After a two-day international conference and two days of ministerial meetings, the story out of Siam Reap this week is of escalating problems, but uncertainty about actions.
As hydropower projects continue to be built along the Mekong, fishing communities living near the Tonle Sap river in Cambodia say their way of life is already changing.
MRC says Mekong River dams will cut GDP by US$28 billion, aggravate food insecurity and poverty, and reverse the Sustainable Development Goals (SDGs)
China has a colonial agenda with Laos. It provides aid and investment, but both come at the cost of Laotian sovereignty.
The code should include three main components: confidence building measures, preventive diplomacy and dispute settlement mechanisms.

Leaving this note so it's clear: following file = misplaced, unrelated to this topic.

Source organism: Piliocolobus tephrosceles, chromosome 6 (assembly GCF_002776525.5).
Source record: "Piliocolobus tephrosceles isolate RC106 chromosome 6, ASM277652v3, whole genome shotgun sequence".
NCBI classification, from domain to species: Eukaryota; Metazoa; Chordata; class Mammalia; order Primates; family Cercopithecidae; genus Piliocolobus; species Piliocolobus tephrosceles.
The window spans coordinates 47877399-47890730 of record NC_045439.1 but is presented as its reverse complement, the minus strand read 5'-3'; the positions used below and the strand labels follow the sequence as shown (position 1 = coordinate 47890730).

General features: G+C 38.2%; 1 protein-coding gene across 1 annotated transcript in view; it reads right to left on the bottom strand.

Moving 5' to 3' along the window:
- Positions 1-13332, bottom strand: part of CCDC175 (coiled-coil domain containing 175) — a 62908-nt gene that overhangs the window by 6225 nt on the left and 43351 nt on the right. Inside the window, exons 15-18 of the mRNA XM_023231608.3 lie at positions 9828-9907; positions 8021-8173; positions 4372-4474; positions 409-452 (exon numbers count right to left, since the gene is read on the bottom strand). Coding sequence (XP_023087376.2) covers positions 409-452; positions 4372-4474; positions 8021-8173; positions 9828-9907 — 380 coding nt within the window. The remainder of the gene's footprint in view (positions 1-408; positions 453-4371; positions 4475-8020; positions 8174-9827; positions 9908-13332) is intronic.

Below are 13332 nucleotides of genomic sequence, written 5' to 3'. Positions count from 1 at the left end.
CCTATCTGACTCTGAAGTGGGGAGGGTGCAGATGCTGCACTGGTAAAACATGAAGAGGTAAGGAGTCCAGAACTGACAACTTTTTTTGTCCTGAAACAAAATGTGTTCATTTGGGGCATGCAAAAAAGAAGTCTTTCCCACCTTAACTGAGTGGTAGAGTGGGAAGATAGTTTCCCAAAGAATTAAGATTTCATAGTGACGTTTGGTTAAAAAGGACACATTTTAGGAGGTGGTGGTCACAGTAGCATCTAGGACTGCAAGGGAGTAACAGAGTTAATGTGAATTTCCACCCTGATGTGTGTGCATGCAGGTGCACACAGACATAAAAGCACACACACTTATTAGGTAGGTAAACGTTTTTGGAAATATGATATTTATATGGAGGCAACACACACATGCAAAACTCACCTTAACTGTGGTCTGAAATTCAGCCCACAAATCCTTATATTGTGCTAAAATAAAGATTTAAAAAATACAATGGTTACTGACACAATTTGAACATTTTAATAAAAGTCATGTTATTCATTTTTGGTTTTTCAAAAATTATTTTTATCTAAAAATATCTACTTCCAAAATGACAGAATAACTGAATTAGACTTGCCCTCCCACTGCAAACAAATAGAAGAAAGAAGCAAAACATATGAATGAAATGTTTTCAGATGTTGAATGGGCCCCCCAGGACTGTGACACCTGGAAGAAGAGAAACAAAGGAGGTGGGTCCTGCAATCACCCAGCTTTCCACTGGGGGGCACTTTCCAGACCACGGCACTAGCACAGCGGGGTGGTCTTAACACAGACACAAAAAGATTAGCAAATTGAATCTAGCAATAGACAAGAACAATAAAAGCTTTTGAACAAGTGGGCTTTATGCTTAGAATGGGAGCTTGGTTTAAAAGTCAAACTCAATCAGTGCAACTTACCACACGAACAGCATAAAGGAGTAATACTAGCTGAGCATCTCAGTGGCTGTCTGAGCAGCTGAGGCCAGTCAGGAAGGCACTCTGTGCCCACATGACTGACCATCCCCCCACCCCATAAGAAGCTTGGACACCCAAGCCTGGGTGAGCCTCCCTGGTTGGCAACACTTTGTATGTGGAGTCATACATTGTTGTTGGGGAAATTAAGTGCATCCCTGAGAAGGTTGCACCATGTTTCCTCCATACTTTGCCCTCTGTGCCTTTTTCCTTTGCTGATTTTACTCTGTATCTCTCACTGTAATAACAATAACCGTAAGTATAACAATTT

Sustainability key as two bodies discuss future management of vital waterway.
The $US66 billion project wish list and more from the ministerial and side meetings that took place in Hanio
Steady as she goes, says MRC’s Chief Executive, to achieve sustainable development along the Mekong.
Their 5-year Hanoi Action Plan, with Regional Investment Framework of 226 subregion development projects worth 2 trillion baht are on the table.
The call for a moratorium on dam-building is the least risky option and only way to protect Mekong fisheries and its riparian people.
The Mekong River ecosystem has been devastated from rising water levels during the dry season, as upstream dams in China discharge water to facilitate navigation.
Hydroelectric dams in several countries on the mainstream of the Mekong River has seriously impacted people living along it, a forum heard last week.